A major component of obtaining their EMT license is participating in ride-alongs on an ambulance with paramedics. It’s an experience that most aspiring EMTs don’t have until college, and it gives seniors an idea of what it’s really like working in the field of emergency medicine.

Senior Gwyneth Stocker has been on three ride-alongs and is scheduled to complete a fourth one on March 17. Before her scheduled shift, she shows up to the fire station, where she stays between calls. When the station gets a call, an alert sounds and announces whether a truck, engine, battalion or medic is needed. If the call is for a medic, Stocker rushes to the ambulance to ride to the scene. On scene, paramedics direct her on what to do. As an EMT-basic student, she is limited to what she can help with; during her three rides, she took vital signs and patient history. The experience gave her an in-depth look at the process from receiving a call to transporting a patient to the hospital. Inevitably, being in an ambulance and witnessing emergency medical situations led to some unique experiences. 

“One was a patient who presented with severe abdominal pain, numbness in hands, hyperventilation which was causing them to go in and out of consciousness, and was bleeding for a month,” Stocker said. “To add on top of that they only spoke Spanish which was definitely a barrier. I got to help with taking their blood pressure and blood glucose, but other than that they didn’t know what was going on so we brought them to the hospital. Another somewhat interesting call was for an older woman who they believed to be overdosing on Lorazepam which is an anti-anxiety medication. I helped take vital signs, but there is no medication or antidote for that type of overdose so we had to bring her to the hospital. I also helped apply pressure to a wound for a port site of a dialysis patient who wouldn’t stop bleeding.”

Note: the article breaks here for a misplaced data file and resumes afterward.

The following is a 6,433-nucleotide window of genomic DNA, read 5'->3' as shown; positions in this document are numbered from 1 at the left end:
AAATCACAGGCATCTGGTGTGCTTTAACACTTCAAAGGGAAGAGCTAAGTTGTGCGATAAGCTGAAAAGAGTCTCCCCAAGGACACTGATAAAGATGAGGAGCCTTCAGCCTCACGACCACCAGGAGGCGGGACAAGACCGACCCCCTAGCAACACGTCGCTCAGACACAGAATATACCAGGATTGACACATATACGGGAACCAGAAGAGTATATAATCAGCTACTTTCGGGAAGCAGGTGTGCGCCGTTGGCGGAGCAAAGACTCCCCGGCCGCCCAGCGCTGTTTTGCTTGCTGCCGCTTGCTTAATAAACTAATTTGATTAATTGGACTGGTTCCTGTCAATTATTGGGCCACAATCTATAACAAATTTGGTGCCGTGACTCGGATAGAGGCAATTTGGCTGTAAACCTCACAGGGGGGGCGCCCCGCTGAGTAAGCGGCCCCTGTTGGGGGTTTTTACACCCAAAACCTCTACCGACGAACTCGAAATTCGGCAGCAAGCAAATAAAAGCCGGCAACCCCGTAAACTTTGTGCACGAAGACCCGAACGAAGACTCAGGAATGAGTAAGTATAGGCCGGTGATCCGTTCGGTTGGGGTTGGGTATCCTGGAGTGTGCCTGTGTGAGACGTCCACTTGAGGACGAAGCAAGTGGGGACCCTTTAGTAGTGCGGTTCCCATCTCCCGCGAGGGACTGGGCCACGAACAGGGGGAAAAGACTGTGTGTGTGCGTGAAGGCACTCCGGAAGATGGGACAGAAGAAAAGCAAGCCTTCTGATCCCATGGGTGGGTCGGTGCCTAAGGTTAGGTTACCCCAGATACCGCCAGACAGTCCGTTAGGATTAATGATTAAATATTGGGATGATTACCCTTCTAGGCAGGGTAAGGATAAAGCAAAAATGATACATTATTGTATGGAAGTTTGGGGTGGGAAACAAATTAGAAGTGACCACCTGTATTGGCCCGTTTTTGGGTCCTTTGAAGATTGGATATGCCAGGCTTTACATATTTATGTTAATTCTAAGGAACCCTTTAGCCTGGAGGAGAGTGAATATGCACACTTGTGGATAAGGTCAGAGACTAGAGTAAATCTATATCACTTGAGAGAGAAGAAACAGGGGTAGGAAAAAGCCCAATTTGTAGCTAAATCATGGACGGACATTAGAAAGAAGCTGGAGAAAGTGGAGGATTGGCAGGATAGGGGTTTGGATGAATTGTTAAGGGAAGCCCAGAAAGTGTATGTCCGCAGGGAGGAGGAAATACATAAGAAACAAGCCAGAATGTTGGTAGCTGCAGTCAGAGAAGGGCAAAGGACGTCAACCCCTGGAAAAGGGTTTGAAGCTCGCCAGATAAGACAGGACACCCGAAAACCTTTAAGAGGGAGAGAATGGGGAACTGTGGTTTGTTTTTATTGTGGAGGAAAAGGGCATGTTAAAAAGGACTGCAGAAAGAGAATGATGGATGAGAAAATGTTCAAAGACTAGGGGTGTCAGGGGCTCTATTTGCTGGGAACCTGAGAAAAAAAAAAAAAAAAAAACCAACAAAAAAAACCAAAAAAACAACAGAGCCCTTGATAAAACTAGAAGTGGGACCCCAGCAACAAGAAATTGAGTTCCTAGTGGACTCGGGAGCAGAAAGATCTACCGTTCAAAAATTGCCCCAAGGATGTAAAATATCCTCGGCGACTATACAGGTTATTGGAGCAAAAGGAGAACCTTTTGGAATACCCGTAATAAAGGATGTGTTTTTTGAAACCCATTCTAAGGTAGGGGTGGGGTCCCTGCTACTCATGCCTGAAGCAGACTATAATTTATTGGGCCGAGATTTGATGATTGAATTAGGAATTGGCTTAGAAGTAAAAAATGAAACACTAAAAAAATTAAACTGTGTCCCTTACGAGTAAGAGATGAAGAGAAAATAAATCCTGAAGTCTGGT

Senior Ashlyn Liudahl has been on four total ride-alongs, each lasting six hours. During the calls, paramedics describe for her in detail what they are doing, which allows her to build on the knowledge and skills from in class. Like Stocker, she was exposed to the intense and unique nature of emergency medicine.